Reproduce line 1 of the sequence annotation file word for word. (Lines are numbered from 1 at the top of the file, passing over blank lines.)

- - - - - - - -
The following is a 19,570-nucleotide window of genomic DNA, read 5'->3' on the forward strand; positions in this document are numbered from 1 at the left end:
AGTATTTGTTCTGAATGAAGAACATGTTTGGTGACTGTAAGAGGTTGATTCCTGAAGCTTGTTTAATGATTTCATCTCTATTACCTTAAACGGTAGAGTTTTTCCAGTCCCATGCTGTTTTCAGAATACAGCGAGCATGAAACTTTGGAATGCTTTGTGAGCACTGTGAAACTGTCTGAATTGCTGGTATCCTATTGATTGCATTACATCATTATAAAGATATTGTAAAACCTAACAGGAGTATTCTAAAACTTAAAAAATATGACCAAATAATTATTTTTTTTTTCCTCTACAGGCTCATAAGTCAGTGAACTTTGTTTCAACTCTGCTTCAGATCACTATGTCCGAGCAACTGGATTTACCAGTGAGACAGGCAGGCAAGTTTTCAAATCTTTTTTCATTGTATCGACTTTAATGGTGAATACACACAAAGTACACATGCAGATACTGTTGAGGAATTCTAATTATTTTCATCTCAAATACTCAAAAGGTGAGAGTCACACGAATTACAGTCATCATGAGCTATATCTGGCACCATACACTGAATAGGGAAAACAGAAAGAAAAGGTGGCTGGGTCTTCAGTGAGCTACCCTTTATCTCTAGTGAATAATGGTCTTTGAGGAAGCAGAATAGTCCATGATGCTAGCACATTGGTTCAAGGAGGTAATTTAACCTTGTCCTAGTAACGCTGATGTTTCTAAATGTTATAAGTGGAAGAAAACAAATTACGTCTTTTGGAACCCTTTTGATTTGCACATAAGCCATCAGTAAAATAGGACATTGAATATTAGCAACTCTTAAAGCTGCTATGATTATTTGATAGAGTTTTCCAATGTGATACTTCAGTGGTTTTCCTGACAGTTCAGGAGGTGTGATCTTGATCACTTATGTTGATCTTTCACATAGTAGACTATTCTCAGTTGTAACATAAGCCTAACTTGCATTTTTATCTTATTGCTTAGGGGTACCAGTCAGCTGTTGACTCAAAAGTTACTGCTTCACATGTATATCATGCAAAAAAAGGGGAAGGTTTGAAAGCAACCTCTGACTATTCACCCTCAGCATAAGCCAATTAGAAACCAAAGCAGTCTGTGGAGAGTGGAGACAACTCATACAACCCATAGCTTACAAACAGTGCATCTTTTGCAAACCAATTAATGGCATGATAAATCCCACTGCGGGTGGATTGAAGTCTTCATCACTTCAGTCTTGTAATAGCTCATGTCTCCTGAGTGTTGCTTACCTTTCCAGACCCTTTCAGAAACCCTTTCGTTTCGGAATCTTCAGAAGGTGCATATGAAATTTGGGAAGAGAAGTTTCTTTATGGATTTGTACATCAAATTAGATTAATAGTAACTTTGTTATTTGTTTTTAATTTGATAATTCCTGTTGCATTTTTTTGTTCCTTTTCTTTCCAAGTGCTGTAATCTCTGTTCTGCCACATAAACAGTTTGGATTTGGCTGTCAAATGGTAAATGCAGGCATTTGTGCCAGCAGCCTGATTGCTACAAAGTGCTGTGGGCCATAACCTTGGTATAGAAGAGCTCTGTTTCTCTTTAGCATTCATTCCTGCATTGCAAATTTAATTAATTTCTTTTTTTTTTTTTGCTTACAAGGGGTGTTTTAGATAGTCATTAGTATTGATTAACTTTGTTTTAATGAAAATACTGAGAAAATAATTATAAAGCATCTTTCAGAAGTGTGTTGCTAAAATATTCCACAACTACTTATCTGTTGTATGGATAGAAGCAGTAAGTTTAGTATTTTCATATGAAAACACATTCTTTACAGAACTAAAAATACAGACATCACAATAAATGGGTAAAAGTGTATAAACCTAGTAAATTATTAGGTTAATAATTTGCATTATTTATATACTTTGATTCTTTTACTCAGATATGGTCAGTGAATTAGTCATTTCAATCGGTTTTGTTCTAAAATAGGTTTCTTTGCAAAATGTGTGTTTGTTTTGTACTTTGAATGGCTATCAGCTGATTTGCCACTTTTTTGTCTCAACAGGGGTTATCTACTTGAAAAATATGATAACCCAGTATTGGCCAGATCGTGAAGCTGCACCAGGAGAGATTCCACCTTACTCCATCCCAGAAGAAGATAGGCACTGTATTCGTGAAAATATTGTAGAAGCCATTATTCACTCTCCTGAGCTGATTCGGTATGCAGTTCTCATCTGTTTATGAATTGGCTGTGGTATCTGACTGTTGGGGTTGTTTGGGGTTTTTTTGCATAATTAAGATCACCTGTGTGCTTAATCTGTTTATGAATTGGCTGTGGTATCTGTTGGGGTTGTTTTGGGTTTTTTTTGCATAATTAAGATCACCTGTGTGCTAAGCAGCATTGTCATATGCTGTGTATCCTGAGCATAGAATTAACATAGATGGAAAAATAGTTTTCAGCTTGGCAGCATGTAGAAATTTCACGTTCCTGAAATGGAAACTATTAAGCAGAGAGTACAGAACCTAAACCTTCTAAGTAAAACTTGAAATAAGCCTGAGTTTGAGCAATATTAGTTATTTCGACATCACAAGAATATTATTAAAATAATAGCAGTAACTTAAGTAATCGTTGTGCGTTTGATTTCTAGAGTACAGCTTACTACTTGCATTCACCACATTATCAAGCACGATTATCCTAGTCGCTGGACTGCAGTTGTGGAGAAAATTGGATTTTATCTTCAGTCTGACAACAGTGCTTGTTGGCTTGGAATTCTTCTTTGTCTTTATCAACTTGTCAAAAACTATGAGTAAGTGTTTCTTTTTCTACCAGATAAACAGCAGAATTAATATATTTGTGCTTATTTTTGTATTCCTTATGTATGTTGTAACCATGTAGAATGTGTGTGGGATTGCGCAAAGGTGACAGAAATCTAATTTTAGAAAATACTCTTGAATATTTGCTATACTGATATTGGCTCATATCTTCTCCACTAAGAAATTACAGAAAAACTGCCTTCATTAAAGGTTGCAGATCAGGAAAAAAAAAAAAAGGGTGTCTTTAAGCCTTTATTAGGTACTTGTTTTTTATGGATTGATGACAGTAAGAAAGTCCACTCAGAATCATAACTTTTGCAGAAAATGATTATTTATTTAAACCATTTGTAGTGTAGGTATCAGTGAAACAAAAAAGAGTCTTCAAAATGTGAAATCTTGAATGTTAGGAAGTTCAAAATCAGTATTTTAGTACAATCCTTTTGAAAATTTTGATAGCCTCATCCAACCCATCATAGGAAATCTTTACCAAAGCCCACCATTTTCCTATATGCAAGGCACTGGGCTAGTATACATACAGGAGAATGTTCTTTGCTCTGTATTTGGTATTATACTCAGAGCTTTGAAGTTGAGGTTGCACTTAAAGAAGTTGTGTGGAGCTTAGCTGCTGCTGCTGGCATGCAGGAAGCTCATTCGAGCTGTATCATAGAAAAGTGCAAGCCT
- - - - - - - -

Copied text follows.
The following is a 19,570-nucleotide window of genomic DNA, read 5'->3' on the forward strand; positions in this document are numbered from 1 at the left end: